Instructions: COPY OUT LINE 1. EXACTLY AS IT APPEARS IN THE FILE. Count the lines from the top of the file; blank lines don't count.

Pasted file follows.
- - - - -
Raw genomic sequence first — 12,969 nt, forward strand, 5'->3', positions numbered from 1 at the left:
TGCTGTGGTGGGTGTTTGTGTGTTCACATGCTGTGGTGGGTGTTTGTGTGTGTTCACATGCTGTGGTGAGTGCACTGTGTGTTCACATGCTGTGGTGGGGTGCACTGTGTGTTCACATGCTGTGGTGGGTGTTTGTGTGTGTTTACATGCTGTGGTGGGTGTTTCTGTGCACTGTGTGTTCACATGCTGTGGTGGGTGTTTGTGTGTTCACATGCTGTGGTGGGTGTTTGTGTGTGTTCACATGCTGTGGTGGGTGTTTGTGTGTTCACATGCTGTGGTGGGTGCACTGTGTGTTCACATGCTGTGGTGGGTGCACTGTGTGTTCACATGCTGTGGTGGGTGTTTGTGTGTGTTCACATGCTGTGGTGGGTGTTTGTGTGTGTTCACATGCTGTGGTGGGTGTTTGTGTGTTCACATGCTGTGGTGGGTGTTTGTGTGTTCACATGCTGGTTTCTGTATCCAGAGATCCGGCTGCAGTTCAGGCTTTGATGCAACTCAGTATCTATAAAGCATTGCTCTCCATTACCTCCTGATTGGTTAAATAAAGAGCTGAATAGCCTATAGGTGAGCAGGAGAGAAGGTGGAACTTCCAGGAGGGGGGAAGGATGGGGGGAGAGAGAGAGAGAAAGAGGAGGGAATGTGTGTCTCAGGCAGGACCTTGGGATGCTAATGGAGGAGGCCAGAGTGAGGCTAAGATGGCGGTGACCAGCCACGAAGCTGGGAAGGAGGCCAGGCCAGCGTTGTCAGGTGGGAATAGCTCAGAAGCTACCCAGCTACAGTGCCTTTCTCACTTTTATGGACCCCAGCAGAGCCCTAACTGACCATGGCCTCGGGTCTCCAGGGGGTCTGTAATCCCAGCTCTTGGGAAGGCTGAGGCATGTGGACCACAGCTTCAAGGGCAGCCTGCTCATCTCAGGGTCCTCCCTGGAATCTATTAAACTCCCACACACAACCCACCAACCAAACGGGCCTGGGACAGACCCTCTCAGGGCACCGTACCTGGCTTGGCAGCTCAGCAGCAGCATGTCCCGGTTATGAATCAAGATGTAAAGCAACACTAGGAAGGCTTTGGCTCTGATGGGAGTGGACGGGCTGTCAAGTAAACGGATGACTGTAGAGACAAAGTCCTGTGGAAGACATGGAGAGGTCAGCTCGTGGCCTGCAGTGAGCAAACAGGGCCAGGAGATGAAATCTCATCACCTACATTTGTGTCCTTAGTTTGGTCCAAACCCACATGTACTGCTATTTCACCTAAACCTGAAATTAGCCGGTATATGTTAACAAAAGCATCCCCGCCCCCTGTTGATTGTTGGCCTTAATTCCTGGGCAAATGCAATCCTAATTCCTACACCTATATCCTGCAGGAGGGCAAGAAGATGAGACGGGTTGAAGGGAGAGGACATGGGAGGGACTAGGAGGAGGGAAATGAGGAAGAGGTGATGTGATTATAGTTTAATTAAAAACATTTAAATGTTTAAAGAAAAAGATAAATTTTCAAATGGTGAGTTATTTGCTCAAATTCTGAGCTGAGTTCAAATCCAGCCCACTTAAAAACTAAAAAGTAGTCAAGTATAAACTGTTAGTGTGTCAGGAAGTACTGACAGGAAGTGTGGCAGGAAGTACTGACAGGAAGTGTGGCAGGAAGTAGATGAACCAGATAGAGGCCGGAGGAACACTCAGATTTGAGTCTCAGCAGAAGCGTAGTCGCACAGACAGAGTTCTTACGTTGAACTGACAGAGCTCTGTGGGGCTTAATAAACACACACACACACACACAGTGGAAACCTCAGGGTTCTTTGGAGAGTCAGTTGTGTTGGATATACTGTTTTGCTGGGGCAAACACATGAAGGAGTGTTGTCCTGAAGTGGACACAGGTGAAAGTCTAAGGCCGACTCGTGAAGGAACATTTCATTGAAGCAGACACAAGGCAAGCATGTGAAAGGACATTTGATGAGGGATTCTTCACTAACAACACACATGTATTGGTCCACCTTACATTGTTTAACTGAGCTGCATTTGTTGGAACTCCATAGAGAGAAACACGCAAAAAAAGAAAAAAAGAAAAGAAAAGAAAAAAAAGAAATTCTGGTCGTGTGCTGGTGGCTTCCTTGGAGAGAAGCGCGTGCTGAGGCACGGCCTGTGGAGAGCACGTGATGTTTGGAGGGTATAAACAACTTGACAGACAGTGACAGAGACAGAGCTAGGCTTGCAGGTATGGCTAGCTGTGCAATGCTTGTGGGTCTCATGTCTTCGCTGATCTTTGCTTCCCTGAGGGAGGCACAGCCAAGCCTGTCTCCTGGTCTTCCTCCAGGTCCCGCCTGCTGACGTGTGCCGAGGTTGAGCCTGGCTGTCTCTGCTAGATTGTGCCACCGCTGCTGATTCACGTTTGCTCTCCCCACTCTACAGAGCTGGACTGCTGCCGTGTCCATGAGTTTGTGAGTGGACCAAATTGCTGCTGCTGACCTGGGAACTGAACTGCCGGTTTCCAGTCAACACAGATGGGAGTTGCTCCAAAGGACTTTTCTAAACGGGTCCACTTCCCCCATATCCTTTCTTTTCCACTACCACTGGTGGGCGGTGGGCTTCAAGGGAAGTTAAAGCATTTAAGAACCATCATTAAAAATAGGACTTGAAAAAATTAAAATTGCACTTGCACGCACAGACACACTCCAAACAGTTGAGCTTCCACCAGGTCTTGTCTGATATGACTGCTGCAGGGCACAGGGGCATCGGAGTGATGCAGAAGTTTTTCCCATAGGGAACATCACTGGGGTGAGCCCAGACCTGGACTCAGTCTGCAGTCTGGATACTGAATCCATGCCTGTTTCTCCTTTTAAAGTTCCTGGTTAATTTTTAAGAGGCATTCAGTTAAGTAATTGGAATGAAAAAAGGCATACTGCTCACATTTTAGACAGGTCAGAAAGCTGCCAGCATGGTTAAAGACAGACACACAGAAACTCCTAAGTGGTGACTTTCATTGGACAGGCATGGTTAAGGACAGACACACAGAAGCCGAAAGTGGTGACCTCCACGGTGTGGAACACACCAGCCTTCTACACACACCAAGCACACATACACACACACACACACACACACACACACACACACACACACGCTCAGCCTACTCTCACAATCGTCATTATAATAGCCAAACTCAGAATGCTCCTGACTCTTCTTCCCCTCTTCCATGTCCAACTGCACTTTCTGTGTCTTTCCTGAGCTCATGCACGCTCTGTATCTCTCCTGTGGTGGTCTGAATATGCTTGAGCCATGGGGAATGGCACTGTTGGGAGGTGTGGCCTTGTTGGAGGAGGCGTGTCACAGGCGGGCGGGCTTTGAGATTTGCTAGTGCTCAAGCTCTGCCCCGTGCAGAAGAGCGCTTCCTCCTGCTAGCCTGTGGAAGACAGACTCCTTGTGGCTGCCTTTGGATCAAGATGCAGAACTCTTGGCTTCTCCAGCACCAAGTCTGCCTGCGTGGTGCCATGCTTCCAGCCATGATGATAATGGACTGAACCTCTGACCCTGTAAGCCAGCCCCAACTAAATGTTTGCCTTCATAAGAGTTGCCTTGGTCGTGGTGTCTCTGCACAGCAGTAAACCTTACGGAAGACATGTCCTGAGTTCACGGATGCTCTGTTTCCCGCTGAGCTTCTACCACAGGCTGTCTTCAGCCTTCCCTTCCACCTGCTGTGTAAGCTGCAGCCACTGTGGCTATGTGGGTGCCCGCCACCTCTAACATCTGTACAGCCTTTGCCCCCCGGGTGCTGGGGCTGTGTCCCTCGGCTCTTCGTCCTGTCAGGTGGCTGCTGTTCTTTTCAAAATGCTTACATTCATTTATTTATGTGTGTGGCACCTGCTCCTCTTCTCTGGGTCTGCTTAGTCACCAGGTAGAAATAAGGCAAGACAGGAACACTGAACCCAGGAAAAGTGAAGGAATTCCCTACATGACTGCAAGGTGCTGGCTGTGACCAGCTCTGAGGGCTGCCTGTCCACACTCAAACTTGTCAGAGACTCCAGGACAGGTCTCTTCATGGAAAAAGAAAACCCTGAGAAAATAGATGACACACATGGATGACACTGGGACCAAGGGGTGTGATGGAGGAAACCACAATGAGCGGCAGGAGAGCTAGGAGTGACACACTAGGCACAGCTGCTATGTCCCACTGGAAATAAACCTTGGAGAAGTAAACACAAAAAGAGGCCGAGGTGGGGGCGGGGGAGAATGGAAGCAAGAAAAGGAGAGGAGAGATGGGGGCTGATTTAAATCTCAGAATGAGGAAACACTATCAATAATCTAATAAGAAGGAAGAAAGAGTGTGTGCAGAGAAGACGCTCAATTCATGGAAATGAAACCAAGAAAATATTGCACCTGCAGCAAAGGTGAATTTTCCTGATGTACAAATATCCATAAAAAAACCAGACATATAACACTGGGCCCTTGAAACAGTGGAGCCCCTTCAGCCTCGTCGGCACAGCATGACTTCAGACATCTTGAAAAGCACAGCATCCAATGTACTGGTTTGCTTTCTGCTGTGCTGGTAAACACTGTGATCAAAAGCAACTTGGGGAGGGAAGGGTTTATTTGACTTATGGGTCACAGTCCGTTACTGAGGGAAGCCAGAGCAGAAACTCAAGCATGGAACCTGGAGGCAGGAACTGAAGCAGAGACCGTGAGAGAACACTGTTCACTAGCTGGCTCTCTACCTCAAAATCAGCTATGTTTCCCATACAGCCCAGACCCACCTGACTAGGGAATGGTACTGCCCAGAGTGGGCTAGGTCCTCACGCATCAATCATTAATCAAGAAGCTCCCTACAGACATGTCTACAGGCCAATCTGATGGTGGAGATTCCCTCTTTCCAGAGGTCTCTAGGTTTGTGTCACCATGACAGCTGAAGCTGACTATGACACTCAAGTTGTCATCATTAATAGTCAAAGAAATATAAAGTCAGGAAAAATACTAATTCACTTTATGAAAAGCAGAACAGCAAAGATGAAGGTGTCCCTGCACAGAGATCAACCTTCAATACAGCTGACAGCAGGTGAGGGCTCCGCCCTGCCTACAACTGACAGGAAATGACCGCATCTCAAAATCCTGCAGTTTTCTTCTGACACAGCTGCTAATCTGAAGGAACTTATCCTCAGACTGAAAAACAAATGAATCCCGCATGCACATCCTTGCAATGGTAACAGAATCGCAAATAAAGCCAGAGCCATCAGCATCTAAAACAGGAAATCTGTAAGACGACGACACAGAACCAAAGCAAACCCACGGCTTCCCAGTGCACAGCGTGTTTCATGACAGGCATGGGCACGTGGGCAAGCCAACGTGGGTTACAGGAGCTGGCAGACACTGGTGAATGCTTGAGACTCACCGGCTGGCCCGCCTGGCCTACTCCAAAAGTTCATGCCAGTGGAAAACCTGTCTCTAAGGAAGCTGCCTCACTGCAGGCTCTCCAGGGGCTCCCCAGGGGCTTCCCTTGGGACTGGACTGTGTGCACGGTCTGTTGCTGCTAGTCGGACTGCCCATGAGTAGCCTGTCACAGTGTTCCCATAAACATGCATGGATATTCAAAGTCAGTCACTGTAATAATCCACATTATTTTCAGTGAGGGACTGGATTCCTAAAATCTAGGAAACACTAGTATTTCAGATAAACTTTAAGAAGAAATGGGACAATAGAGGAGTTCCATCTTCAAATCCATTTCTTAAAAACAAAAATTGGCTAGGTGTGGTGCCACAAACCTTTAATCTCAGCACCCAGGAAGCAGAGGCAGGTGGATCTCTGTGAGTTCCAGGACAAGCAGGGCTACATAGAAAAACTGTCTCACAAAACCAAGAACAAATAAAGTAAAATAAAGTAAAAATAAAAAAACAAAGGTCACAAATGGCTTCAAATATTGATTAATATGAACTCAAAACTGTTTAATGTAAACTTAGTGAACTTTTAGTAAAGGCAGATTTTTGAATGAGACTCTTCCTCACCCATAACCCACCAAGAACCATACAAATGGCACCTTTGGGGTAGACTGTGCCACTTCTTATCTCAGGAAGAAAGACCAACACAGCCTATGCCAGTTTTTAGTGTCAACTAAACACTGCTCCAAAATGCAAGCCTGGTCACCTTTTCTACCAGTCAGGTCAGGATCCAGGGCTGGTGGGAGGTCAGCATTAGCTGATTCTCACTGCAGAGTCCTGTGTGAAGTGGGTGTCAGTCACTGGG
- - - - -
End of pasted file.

Raw genomic sequence first — 12,969 nt, forward strand, 5'->3', positions numbered from 1 at the left: